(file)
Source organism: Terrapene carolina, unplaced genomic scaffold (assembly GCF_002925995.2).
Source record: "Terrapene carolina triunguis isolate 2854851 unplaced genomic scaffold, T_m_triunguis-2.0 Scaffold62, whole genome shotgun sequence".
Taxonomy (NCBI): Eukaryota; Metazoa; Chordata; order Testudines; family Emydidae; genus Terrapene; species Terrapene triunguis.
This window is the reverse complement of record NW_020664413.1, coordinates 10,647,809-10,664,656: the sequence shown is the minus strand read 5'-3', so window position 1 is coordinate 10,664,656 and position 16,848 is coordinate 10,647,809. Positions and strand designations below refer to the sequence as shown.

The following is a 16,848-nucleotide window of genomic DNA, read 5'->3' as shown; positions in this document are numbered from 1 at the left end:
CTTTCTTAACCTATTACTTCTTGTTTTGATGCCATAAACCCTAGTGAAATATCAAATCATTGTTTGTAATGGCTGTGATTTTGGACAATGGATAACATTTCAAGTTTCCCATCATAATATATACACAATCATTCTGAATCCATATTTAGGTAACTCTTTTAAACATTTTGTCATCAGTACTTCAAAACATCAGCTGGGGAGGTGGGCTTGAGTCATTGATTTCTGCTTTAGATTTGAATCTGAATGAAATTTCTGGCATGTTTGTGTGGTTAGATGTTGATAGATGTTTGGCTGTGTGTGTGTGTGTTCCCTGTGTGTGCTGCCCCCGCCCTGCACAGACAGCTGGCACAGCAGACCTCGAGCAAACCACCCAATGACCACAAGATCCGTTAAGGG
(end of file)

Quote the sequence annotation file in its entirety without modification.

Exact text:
Source organism: Terrapene carolina, unplaced genomic scaffold (assembly GCF_002925995.2).
Source record: "Terrapene carolina triunguis isolate 2854851 unplaced genomic scaffold, T_m_triunguis-2.0 Scaffold62, whole genome shotgun sequence".
Taxonomy (NCBI): Eukaryota; Metazoa; Chordata; order Testudines; family Emydidae; genus Terrapene; species Terrapene triunguis.
This window is the reverse complement of record NW_020664413.1, coordinates 10,647,809-10,664,656: the sequence shown is the minus strand read 5'-3', so window position 1 is coordinate 10,664,656 and position 16,848 is coordinate 10,647,809. Positions and strand designations below refer to the sequence as shown.

The following is a 16,848-nucleotide window of genomic DNA, read 5'->3' as shown; positions in this document are numbered from 1 at the left end:
CTTTCTTAACCTATTACTTCTTGTTTTGATGCCATAAACCCTAGTGAAATATCAAATCATTGTTTGTAATGGCTGTGATTTTGGACAATGGATAACATTTCAAGTTTCCCATCATAATATATACACAATCATTCTGAATCCATATTTAGGTAACTCTTTTAAACATTTTGTCATCAGTACTTCAAAACATCAGCTGGGGAGGTGGGCTTGAGTCATTGATTTCTGCTTTAGATTTGAATCTGAATGAAATTTCTGGCATGTTTGTGTGGTTAGATGTTGATAGATGTTTGGCTGTGTGTGTGTGTGTTCCCTGTGTGTGCTGCCCCCGCCCTGCACAGACAGCTGGCACAGCAGACCTCGAGCAAACCACCCAATGACCACAAGATCCGTTAAGGG